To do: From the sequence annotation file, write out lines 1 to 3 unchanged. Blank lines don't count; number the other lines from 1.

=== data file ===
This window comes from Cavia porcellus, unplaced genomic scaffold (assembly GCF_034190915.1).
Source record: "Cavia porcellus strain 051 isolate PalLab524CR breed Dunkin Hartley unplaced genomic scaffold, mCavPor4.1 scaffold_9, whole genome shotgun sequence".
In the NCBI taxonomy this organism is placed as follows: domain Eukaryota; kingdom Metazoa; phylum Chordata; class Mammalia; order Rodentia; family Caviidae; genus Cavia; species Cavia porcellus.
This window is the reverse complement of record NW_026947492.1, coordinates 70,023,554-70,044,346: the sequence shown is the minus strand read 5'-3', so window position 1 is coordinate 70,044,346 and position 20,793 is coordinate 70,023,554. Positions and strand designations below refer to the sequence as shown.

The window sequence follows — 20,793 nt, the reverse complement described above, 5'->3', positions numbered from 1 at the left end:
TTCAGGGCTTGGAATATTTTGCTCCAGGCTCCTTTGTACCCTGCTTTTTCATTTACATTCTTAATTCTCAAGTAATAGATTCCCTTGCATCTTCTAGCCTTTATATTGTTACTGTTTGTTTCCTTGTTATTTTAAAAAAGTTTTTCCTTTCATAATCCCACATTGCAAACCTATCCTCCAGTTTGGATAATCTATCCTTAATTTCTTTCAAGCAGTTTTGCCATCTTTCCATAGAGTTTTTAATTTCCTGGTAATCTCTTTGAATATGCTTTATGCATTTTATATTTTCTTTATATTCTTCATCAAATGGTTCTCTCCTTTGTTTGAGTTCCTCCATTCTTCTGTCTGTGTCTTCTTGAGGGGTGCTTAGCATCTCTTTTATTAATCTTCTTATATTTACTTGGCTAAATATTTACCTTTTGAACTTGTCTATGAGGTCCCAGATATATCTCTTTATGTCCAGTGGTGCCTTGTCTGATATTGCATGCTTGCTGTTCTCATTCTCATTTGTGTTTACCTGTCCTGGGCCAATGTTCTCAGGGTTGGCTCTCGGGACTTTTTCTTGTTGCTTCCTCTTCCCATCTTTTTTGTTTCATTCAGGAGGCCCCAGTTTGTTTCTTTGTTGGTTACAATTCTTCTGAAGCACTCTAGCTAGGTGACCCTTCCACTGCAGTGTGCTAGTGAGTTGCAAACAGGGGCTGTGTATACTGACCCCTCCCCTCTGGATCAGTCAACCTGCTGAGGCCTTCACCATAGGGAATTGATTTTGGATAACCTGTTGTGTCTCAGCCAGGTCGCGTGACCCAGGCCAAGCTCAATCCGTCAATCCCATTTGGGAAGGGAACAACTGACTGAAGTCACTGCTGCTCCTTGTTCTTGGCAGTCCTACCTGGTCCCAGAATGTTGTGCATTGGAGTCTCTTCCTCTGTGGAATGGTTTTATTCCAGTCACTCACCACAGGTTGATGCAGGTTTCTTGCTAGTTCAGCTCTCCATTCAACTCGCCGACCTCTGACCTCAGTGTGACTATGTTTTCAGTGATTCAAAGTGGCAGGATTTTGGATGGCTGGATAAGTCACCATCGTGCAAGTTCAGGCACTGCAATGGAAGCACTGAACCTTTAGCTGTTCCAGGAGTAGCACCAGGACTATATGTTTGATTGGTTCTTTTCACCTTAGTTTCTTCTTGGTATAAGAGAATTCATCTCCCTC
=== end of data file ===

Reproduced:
This window comes from Cavia porcellus, unplaced genomic scaffold (assembly GCF_034190915.1).
Source record: "Cavia porcellus strain 051 isolate PalLab524CR breed Dunkin Hartley unplaced genomic scaffold, mCavPor4.1 scaffold_9, whole genome shotgun sequence".
In the NCBI taxonomy this organism is placed as follows: domain Eukaryota; kingdom Metazoa; phylum Chordata; class Mammalia; order Rodentia; family Caviidae; genus Cavia; species Cavia porcellus.